• We like to tread the boards

We look after an important and historical theatre – the Theatre Royal in Bury St Edmunds, Suffolk.

  • We like a bit of table dancing

The dining table at Uppark in West Sussex is where Nelson’s future lover, the beautiful Emma Hamilton, is said once to have danced naked by way of an hors d’oeuvre during her tenure as Sir Harry Fetherstonhaugh’s feisty mistress.

  • The drinks are on us

We own and run 39 pubs and inns, including the George Inn in Southwark, featured in Dickens’ Little Dorrit.

  • Looking after the world's heritage

We look after places in nine of the UK’s World Heritage Sites including the Lake District, City of Bath, Stonehenge, Avebury and Associated Sites, the Giant's Causeway and Causeway Coast, the Jurassic Coast of Dorset and East Devon, Cornwall and West Devon Mining Landscapes, Studley Royal Park including the ruins of Fountains Abbey, Hadrian’s Wall on the Frontiers of the Roman Empire, and most recently announced, the Slate Landscape of Northwest Wales.

  • Flooding is a big issue for us

126 of our coastal sites are at risk from tidal flooding and 606km (60 per cent) of our coastline is at risk of erosion.

  • We own the UK’s oldest nature reserve

We own Britain’s oldest nature reserve, Wicken Fen in Cambridgeshire, acquired in 1899. More recently, Orford Ness reserve was the site of Britain’s nuclear weapon testing programme in the 1950s.

  • Our first house was…

Alfriston Clergy House in East Sussex, a dilapidated medieval meeting house, acquired in 1896.

  • We depend on your donations

Thanks to the generosity of our supporters we received almost £97.8 million in fundraised income during 2018/19.

  •  We’re pretty big...

We are the largest voluntary conservation organisation in Europe. The only organisation in the UK to have a larger membership is the AA.

  • Thunderbirds was inspired by Stourhead

Stourhead house was the inspiration for Lady Penelope’s residence in the original Thunderbirds puppet series in the 1960s.

  • We own the place where radio was invented

The Marconi Centre in Podhu, Cornwall, received the world’s first transatlantic radio transmission in 1901 – an experimental SOS was sent by Marconi himself from Newfoundland to the lonely site on the Cornish coast.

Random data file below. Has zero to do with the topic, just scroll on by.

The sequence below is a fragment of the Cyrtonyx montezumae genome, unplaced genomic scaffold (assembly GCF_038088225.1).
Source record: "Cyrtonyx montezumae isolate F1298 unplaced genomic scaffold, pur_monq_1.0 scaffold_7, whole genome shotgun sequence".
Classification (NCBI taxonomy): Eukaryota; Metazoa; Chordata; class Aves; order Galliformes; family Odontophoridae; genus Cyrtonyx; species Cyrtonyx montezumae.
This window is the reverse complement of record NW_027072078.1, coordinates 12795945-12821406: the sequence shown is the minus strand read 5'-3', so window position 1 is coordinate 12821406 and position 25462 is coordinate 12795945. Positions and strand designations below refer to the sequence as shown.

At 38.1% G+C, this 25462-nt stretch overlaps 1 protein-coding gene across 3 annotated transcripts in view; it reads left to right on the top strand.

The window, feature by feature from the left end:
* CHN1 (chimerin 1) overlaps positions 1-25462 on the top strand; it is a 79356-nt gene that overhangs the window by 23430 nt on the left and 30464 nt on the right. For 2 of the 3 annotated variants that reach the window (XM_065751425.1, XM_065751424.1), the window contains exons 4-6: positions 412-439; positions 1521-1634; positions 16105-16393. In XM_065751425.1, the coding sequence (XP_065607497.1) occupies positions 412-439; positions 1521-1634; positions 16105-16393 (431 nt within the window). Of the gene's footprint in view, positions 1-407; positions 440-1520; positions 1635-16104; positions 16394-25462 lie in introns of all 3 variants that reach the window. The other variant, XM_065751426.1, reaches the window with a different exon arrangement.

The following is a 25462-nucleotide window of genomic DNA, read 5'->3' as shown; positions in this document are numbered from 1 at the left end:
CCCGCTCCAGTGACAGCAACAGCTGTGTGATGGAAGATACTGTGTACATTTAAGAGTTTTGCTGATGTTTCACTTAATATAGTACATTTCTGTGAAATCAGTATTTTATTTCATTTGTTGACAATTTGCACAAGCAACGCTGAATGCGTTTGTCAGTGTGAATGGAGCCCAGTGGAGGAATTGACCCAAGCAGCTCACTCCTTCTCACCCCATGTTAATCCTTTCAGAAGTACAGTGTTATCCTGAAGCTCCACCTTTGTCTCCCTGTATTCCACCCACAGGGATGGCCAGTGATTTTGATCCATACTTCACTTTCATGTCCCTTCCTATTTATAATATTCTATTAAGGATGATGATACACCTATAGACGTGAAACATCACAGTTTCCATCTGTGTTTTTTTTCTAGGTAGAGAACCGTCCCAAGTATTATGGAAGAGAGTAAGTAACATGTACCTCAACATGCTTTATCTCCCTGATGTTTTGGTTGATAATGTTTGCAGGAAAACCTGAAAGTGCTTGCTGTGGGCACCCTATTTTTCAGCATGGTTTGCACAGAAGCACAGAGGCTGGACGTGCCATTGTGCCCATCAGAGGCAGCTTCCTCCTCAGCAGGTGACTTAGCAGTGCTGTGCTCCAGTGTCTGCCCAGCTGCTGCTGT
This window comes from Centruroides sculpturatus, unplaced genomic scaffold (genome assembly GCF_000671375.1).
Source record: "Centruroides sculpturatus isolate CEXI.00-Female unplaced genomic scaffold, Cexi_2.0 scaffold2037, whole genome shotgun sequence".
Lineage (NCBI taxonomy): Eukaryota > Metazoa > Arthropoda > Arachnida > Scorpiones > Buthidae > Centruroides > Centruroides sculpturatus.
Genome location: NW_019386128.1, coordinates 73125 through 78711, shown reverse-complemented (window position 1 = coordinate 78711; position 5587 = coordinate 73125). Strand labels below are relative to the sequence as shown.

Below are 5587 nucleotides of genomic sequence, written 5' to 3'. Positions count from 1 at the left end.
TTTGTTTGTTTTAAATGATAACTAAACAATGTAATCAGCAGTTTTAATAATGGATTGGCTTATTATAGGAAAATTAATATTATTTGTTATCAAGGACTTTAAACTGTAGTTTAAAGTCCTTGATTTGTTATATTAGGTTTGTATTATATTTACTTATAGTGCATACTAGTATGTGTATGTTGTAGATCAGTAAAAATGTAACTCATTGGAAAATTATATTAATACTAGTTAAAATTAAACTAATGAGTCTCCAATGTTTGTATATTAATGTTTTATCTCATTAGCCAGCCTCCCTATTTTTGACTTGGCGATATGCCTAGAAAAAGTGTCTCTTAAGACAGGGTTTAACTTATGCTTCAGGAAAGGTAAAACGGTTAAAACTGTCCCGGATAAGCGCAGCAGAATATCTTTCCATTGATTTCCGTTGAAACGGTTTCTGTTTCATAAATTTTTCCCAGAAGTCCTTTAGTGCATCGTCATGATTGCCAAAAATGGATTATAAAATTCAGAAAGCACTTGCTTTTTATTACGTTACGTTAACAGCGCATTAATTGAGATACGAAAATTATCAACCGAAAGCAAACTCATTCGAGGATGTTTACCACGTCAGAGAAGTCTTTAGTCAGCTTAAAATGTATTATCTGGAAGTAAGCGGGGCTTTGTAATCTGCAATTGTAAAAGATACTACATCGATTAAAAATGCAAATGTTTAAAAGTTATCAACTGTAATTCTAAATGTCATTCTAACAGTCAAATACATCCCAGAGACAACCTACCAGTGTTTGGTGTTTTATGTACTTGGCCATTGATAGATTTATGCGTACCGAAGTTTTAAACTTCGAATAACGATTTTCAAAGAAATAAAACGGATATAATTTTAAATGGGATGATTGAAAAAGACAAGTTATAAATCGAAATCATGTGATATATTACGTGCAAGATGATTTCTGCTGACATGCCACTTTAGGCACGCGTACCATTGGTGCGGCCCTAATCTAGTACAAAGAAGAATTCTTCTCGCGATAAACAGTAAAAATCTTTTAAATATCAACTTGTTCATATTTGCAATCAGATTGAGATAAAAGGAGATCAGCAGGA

• Bats love our houses

All 17 species of UK bat have been recorded as roosting or breeding in our places, making us an important landowner for bat conservation.

  • Butterflies also love us

With 96 per cent of all resident species of UK butterfly occurring on our land we have a huge responsibility for their conservation. We also successfully helped re-introduce the beautiful Large Blue butterfly to England, after it was declared extinct in the UK in 1979.

  • Village people

We own 56 villages, such as Buttermere in Cumbria and Lacock in Wiltshire.

  • We give wigs their own space

We have four closets for wig powdering. Wigs needed dedicated powdering rooms to limit the mess.

  • All that glitters

We own a gold mine – The Dolaucothi Gold Mines in Pumsaint, Carmarthenshire to be exact.

  • We love eclectic collections

We own 49 churches, nine monasteries and eight billiard tables – the one at Tyntesfield is electronically heated.

  • Miles of coastline

We own 780 miles of coastline, including some of the best beaches and coastal paths in England, Wales and Northern Ireland.

  • We’re champions of green energy

In 2018/19 more than 30% of the energy we used came from renewable sources. Our ambition is to reduce our overall energy use by 15%, and source 50% of the energy we use from renewables by 2020/21. 

View to the Mourne Mountains from Murlough National Nature Reserve, County Down, Northern Ireland

Media Centre  

Our media centre provides the latest news, content and statements from the National Trust